The Cuban government is relying upon Chinese-made technology to block internet access during the nation’s largest ant-communism protest in decades.
Yesterday, Sen. Marco Rubio (R-FL) confirmed on social media that the Cuban government uses a system made, sold, and installed by China to “control and block access to the internet.”
I warned about this earlier today.
It is happening and will continue.
— Marco Rubio (@marcorubio) July 12, 2021
The lawmaker — who is of Cuban descent — earlier warned that the regime would “block internet & cell phone service soon to prevent videos about what is happening to get out to the world.”
Expect the regime in #Cuba to block internet & cell phone service soon to prevent videos about what is happening to get out to the world.
— Marco Rubio (@marcorubio) July 11, 2021
For several years, human rights groups have confirmed reports that Chinese technology enables censorship on the island.
As Newsweek explained:
A report by the Institute For War & Peace Reporting released last December noted that Etesca, the sole company in Cuba that provides internet access, has three primary technology providers that are all Chinese: Huawei, TP-Link, and ZTE.
Another report in 2017 by the Open Observatory of Network Interference (OONI), a global internet censorship watchdog, found traces of Chinese codes in both the surface and the interfaces used for wi-fi access portals in Cuba.
“Etesca’s login portal — through which Cubans access the internet — appears to have been written by Chinese developers, since its source code contains comments written in Chinese. This indicates that Etesca likely hired Chinese developers to implement the portal,” the Open Observatory of Network Interference said in their report.
The Institute For War & Peace Reporting found that the Cuban government blocked Change.org — a site used to sign petitions — in 2019 during a “constitutional referendum when activists campaigning for a ban on ideological discrimination in universities used the platform to make their voices heard.” In May 2020, the regime blocked Avaaz.org, a similar platform by which activists collected signatures to “repeal Decree-Law 370 that sanctions citizens over social media content.”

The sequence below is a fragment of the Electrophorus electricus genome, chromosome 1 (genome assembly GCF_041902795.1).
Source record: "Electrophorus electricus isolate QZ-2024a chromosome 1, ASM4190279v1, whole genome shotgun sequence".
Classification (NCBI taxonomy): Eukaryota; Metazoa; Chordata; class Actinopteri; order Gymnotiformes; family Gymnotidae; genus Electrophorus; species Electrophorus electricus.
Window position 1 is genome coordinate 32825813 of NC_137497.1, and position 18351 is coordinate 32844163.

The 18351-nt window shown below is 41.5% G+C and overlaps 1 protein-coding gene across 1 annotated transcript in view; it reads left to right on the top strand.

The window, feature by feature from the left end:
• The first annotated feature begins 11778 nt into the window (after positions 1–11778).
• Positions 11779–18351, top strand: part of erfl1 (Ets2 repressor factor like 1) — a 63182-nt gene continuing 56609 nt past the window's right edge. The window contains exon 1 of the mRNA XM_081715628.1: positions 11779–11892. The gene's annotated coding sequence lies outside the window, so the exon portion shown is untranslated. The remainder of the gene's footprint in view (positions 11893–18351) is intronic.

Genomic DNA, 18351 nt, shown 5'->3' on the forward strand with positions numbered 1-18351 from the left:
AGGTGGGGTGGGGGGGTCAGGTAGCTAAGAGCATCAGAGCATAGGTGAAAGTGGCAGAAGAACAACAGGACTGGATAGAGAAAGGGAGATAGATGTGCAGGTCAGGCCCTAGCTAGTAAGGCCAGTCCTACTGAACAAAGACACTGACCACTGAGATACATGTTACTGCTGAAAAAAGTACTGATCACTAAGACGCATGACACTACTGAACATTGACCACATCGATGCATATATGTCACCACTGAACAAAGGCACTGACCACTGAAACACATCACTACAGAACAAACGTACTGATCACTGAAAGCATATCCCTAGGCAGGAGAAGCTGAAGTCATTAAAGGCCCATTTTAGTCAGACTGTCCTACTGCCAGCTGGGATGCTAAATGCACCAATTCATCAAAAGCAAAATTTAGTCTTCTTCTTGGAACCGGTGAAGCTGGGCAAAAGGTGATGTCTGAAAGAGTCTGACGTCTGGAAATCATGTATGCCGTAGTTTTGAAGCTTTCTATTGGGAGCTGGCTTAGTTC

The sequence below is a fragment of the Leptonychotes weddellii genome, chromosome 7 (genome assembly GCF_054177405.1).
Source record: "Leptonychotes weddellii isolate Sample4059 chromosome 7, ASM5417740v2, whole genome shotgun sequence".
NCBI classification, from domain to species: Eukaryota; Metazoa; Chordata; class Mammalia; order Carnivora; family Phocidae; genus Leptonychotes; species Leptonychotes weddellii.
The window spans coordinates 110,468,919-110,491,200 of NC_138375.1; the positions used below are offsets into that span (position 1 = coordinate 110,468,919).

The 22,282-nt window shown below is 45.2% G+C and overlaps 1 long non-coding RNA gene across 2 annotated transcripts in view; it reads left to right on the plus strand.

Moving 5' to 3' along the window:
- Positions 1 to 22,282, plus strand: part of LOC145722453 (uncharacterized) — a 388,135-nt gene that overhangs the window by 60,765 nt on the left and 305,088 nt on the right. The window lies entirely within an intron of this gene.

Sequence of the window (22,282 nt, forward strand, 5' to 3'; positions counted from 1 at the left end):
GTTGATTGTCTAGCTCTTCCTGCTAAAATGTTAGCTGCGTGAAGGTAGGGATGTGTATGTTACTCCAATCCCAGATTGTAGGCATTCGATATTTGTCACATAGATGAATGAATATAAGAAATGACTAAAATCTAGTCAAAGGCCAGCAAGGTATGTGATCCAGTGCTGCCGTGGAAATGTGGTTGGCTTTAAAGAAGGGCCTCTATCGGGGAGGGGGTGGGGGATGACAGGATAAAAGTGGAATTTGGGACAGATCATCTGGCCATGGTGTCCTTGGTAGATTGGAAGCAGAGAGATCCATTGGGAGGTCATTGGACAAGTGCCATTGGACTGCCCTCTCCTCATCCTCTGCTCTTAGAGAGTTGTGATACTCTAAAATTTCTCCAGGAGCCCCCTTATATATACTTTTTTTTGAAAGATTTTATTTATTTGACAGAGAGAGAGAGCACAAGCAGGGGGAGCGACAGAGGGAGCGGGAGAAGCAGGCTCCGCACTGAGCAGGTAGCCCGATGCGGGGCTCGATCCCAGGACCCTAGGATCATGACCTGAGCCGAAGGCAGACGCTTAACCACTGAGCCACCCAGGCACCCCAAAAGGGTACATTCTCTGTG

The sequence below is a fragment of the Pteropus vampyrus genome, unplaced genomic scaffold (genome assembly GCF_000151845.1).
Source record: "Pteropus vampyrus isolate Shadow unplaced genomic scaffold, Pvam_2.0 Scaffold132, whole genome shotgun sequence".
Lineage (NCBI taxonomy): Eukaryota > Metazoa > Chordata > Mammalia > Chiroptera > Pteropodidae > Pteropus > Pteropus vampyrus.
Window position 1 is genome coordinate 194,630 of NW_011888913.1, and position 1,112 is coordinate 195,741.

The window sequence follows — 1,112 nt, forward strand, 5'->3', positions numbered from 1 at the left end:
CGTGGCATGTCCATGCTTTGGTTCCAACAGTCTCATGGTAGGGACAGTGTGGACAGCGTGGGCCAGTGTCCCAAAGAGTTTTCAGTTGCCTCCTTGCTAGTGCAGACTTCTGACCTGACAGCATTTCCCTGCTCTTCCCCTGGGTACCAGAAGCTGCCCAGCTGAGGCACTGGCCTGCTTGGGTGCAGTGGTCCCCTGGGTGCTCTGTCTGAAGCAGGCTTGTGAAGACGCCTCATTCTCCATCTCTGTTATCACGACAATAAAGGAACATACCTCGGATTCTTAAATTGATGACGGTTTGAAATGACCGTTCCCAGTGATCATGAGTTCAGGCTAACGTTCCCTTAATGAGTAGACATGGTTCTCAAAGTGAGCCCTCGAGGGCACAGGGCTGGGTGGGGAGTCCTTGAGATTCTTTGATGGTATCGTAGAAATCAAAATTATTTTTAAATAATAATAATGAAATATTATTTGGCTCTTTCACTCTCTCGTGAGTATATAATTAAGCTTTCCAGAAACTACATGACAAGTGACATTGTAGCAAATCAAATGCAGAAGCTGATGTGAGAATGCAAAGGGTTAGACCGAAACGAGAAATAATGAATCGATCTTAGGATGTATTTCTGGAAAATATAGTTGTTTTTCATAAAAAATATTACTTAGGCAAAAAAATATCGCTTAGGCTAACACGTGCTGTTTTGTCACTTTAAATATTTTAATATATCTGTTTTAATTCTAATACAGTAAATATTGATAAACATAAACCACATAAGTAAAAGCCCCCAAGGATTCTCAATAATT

In November 2020, the government censored YouTube, Facebook, Twitter, and WhatsApp for an entire weekend while an anti-government artist collective held a protest.
Freedom House — which, launched in 1941 to oppose fascism, is the “oldest American organization devoted to the support and defense of democracy around the world” — gives Cuba a 22 out of 100 rating for internet freedom.
The group explains that “Cuba has one of the lowest connectivity rates in the Western Hemisphere.” Regular internet access “remains extremely expensive, connections are poor, and authorities both monitor usage and work to direct traffic to the government-controlled intranet.”
Meanwhile, the government “engages in content-manipulation efforts while blocking a number of independent news sites” with political dissent punishable under several laws.